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Davis, California

Monday, February 26, 2024

The Ethical Wallet: Ethical future

greenburg_opFor many big corporate companies, the use of forced labor, underpaid workers or unhealthy chemicals is an attempt to maximize profits. What if we lived in a world where these types of practices didn’t result in rewards? What if profit only came to those who were patient, worked hard and played fair? We have a ways to go before we reach this dream, but there are some businesses that are already living in the future. Companies like Birkenstock, Eileen Fisher and Ben and Jerry’s Ice Cream have all had financial success while maintaining ethical practices.

If being environmentally and ethically honest isn’t rewarding enough, it’s also possible to achieve great financial success through sustainable business. Ben and Jerry’s Ice Cream is a great example of a successful enterprise that has remained loyal to its original values.

Not only is Ben and Jerry’s Half Baked ice cream delicious, but it also contains brownies sourced straight from Greyston Bakery. Greyston is a B Corp, providing jobs for residents in low-income cities. The company contributes to the many communities it inhabits through grants that allow employees to volunteer where they work. Amazingly enough, they also give back to the environment by advocating for clean energy and petitioning for the Intergovernmental Panel on Climate Change. They even send back the extra dairy waste from their factories to a methane digester which generates biomass energy to power the very farms where they source their dairy. Pretty impressive, right? As great as this is, what if it wasn’t impressive? What if it was the standard?

Eileen Fisher, a women’s clothing company that aims to inspire simplicity, sustainability and design, falls within this ideal future category. They set a great example for other clothing companies struggling to produce their clothes in the United States. Eileen Fisher is honest about the process of their products and shares their sustainability goals for the future with their customers.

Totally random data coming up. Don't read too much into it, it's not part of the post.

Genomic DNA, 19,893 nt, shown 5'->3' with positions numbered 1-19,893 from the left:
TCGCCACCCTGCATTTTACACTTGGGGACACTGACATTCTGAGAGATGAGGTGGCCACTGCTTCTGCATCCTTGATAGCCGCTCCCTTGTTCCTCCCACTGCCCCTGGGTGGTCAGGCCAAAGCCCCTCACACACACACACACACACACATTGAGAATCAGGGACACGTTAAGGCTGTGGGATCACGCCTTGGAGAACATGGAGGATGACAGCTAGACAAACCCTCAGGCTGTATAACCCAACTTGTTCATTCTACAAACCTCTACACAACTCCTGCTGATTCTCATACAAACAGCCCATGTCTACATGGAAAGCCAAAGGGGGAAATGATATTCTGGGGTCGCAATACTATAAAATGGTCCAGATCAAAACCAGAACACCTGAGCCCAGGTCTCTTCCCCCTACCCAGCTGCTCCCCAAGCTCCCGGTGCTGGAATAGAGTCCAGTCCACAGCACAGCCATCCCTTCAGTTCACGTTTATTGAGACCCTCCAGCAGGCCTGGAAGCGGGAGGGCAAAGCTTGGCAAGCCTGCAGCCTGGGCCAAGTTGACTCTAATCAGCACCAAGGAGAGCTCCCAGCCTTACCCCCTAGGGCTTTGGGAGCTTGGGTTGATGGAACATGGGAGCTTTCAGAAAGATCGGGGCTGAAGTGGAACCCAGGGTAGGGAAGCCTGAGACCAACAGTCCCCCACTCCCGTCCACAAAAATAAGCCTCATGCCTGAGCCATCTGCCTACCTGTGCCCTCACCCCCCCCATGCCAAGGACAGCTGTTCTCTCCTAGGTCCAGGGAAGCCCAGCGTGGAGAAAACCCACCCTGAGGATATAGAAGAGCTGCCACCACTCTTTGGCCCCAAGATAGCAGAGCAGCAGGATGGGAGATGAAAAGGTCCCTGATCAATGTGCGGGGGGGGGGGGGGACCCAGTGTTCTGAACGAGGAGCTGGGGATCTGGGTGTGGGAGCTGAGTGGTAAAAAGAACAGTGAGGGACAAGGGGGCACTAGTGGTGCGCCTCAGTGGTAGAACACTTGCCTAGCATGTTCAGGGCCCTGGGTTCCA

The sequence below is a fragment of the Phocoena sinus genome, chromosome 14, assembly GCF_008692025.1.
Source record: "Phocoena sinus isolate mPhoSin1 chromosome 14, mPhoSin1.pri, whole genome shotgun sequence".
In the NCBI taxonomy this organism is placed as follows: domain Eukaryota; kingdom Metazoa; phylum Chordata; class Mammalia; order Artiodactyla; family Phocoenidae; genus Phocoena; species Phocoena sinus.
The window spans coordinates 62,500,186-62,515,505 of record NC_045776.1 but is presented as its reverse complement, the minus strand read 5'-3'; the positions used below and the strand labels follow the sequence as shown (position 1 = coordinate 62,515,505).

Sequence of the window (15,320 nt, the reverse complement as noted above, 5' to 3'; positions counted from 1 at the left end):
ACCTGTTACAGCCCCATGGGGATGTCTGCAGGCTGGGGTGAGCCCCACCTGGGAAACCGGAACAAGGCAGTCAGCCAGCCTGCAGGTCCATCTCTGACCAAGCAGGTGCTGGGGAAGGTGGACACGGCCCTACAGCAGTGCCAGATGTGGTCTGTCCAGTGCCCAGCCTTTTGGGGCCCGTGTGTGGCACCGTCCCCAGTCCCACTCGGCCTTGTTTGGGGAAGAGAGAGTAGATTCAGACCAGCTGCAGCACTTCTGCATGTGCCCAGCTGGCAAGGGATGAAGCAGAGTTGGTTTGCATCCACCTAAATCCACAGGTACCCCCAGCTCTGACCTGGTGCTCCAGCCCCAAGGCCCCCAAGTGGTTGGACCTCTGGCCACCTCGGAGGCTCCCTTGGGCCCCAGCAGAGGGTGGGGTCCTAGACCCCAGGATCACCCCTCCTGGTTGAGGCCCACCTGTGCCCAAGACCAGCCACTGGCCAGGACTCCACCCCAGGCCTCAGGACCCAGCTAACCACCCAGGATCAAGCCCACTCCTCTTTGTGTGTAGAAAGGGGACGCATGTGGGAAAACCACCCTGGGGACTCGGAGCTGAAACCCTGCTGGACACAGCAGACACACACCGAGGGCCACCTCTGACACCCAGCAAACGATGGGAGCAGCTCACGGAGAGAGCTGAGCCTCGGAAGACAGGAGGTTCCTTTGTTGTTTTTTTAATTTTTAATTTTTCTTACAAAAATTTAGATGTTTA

Currently, they are working on transferring to a chlorine-free wool because the chlorine used to treat wool leaves behind toxins that have effects on our health as well as the environment. Eileen Fisher’s website also provides an admirable level of transparency concerning its business network and dealings. Imagine if all companies were to eliminate vague language from their terms, conditions and policies and replace them with honest and detailed facts.

Eileen Fisher follows the international standard called SA8000, a certification encouraging organizations to maintain a decent workplace across all industrial sectors. This certification assures customers that the company is in touch with what is really going on at the factories where their products are made. While 97 percent of garments sold in the U.S. are made abroad, 20 percent of Eileen’s clothes are made in New York and Los Angeles. When working with suppliers outside of the U.S., the company maintains Bluesign certification, remaining true to standards ensuring a safe and environmentally friendly production process.

Another great example of financial success through ethical business is Birkenstock. That’s right, Davis, many of you are supporting a sustainable future via the trendy sandals you wear everyday. Birkenstock was one of the first shoe manufacturers to use a majority of water-soluble and solvent-free adhesives in their shoe production. They, too, discuss the ways in which they have reduced heat energy consumption as well as the ways they still hope to improve. On their website, Birkenstock describes the practices necessary to reduce environmental impact and importantly acknowledges that although it’s a difficult process, it is worth the effort.

Honesty and hard work has done well for all of these companies. Just as we value dependability and health in our friendships, we appreciate the same qualities in the brands that supply us with our daily essentials. A few decades back, these companies wouldn’t have had the resources or the information to create such moral organizations. We are now living in a world where more facts about sustainability are available than ever before. We know about the injustices within our factories, the damage to our planet and the harmful chemicals in our foods.

By voting with your dollar in the right places, you can push companies to strive for a more ethical and sustainable future.  Every day, we get closer to a future where ethical consumption is the norm, and every day you get the chance to help build it. There is no longer an excuse for the business world to play these games, unless we give them one. Don’t give them an excuse.

You can contact Martha Greenburg at mzgreenburg@ucdavis.edu or on Twitter @marthazane94.


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